John Grochowski

John Grochowski

A shuffle through the Gaming mailbag:

Q. A few weeks ago, I played some slot machines that had bingo logos on them. Inside the logos, you could see numbers being added as the reels were spinning.

I got paid off or not according to what happened on the reels and paylines, or in the bonuses. I didn’t really see that those numbers in the bingo area did anything. There were no extra pays and there didn’t seem to be any kind of bingo promotion going on.

Do you know what was happening?

A. You were in a Native American casino, playing a Class II machine.

In definitions for tribal gaming, Class II games are bingo-based, with centrally determined results. The game you’re playing is electronic bingo, with numbers drawn on a central processor and relayed to individual games.

The results of the bingo games are then translated into slot reels or bonuses. The reels, symbols and bonus screens are there as a user-friendly interface, giving players slot machine entertainment.

If you play for long, you can watch the bingo numbers build into patterns, and recognize patterns that will bring winning spins.

Not all Native American casinos have Class II games, and even those that do often have more Class III games than Class II.

Class III slot machines have random number generators determining results at each game – the same as the slots you find in commercial casinos.

Payoffs on Class II slots come from a pool of wagers and cannot exceed the amount wagered on games linked to the central processor. Class III games are banked by the casino.

Nevertheless, payback percentages can be similar. There is nothing to stop a game manufacturer or a casino from setting the odds so that normal results will lead to the same percentages on Class II as Class III games.

Whether a tribal casino has Class II slots, Class III or both is dependent on the sponsoring tribe’s compact with the host state. Some states put a limit on Class III games, leaving the casinos to fill out their floors with Class II slots. Others do not restrict Class III slots. The Connecticut casinos Foxwoods and Mohegan Sun, for example, use entirely Class III games with no Class II slots at all.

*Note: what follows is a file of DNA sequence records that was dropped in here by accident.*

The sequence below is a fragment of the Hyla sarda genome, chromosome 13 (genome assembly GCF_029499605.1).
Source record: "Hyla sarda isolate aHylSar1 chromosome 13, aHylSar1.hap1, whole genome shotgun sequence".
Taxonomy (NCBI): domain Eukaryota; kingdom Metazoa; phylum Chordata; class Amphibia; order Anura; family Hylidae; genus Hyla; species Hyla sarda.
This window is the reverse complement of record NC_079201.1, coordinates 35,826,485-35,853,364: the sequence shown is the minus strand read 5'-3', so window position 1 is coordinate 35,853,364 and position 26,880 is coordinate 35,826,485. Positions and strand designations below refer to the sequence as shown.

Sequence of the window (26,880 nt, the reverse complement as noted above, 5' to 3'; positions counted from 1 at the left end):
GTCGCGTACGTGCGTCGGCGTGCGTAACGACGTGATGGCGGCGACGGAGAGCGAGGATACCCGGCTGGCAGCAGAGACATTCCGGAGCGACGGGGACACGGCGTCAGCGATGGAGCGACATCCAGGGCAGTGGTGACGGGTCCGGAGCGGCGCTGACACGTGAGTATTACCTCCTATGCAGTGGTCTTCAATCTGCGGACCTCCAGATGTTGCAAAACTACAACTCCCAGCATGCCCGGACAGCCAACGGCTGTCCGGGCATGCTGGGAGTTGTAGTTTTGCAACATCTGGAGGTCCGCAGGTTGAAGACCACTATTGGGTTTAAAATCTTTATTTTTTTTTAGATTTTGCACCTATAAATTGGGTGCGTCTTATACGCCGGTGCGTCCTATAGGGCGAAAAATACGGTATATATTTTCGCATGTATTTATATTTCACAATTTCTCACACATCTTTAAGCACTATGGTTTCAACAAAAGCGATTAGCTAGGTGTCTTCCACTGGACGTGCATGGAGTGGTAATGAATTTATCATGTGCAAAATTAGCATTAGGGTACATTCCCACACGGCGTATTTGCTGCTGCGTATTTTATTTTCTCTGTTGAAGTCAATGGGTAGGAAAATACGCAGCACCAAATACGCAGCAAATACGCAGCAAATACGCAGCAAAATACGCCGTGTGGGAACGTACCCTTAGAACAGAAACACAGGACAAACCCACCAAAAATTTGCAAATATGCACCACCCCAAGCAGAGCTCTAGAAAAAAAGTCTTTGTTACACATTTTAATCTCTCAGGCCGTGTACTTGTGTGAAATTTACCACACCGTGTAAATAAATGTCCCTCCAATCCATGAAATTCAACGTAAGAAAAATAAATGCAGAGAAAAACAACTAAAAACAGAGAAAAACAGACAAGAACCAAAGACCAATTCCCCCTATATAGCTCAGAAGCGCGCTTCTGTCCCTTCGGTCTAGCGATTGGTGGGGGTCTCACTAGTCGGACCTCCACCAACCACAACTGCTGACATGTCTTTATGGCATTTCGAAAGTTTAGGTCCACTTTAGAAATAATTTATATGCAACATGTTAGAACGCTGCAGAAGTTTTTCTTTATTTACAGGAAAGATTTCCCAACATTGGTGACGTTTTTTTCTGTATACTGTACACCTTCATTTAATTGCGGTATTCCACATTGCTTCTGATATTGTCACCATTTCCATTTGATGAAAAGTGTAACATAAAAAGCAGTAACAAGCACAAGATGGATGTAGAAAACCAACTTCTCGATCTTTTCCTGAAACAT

Q. I go maybe twice a month to a casino that’s a half-hour drive from me. They have a video poker area toward the back of the casino, they have a video poker bar with maybe 10 seats and they have a few other banks of video poker scattered around the casino.

In the video poker area, the 25-cent games are so-so, with 8-5 Jacks or Better (97.3 percent with expert play), 9-6-5 Double Bonus (97.8), 7-5 Bonus Poker (98.0) and 9-5 Double Double Bonus (97.9).

The scattered games aren’t as good: 7-5 JB (96.2). 9-6-4 DB (96.4). 6-5 BP (96.9), and 8-5 DDB (96.8).

But the bar has the real thing: 9-6 JB (99.5), 9-7-5 DB (99.1), 8-5 BP (99.2) and 9-6 DDB (99.0).

Needless to say, I settled in at the bar.

A. Any serious video poker player should take a walk around a casino to check out the pay tables before playing.

A variety of pay tables are available from game manufacturers – primarily IGT for video poker – and casino operators choose which to order to fill their own goals and needs.

Slot execs weigh what will satisfy dedicated video poker players, what will be enough to satisfy others who play on a whim and what will create movement through the casino.

In any case, it’s best to check it all out before you spend your money.